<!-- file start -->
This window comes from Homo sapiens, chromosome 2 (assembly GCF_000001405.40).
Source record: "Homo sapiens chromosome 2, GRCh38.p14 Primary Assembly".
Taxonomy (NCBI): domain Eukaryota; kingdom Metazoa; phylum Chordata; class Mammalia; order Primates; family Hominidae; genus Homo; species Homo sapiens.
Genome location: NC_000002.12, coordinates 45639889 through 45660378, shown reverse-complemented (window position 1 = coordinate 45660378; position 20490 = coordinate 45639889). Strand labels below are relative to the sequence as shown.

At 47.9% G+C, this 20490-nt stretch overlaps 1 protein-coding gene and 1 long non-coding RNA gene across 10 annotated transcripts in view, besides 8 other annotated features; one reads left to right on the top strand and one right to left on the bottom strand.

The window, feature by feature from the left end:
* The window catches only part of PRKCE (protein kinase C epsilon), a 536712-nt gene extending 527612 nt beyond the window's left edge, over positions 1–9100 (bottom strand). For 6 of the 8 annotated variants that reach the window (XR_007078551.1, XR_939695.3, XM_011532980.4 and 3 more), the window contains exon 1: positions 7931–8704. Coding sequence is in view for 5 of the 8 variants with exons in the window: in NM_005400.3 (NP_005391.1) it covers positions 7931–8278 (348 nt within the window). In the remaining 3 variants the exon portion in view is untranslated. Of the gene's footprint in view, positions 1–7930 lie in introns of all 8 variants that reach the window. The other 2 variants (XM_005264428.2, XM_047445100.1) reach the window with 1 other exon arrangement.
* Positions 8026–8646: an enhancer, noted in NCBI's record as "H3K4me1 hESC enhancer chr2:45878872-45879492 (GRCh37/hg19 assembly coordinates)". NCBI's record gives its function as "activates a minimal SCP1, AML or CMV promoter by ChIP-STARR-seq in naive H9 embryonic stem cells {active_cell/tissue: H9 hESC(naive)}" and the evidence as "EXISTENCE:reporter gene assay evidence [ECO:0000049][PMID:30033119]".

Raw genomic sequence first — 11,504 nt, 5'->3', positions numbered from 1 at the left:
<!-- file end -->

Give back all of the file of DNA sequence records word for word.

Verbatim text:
This window comes from Homo sapiens, chromosome 2 (assembly GCF_000001405.40).
Source record: "Homo sapiens chromosome 2, GRCh38.p14 Primary Assembly".
Taxonomy (NCBI): domain Eukaryota; kingdom Metazoa; phylum Chordata; class Mammalia; order Primates; family Hominidae; genus Homo; species Homo sapiens.
Genome location: NC_000002.12, coordinates 45639889 through 45660378, shown reverse-complemented (window position 1 = coordinate 45660378; position 20490 = coordinate 45639889). Strand labels below are relative to the sequence as shown.

At 47.9% G+C, this 20490-nt stretch overlaps 1 protein-coding gene and 1 long non-coding RNA gene across 10 annotated transcripts in view, besides 8 other annotated features; one reads left to right on the top strand and one right to left on the bottom strand.

The window, feature by feature from the left end:
* The window catches only part of PRKCE (protein kinase C epsilon), a 536712-nt gene extending 527612 nt beyond the window's left edge, over positions 1–9100 (bottom strand). For 6 of the 8 annotated variants that reach the window (XR_007078551.1, XR_939695.3, XM_011532980.4 and 3 more), the window contains exon 1: positions 7931–8704. Coding sequence is in view for 5 of the 8 variants with exons in the window: in NM_005400.3 (NP_005391.1) it covers positions 7931–8278 (348 nt within the window). In the remaining 3 variants the exon portion in view is untranslated. Of the gene's footprint in view, positions 1–7930 lie in introns of all 8 variants that reach the window. The other 2 variants (XM_005264428.2, XM_047445100.1) reach the window with 1 other exon arrangement.
* Positions 8026–8646: an enhancer, noted in NCBI's record as "H3K4me1 hESC enhancer chr2:45878872-45879492 (GRCh37/hg19 assembly coordinates)". NCBI's record gives its function as "activates a minimal SCP1, AML or CMV promoter by ChIP-STARR-seq in naive H9 embryonic stem cells {active_cell/tissue: H9 hESC(naive)}" and the evidence as "EXISTENCE:reporter gene assay evidence [ECO:0000049][PMID:30033119]".

Raw genomic sequence first — 11,504 nt, 5'->3', positions numbered from 1 at the left: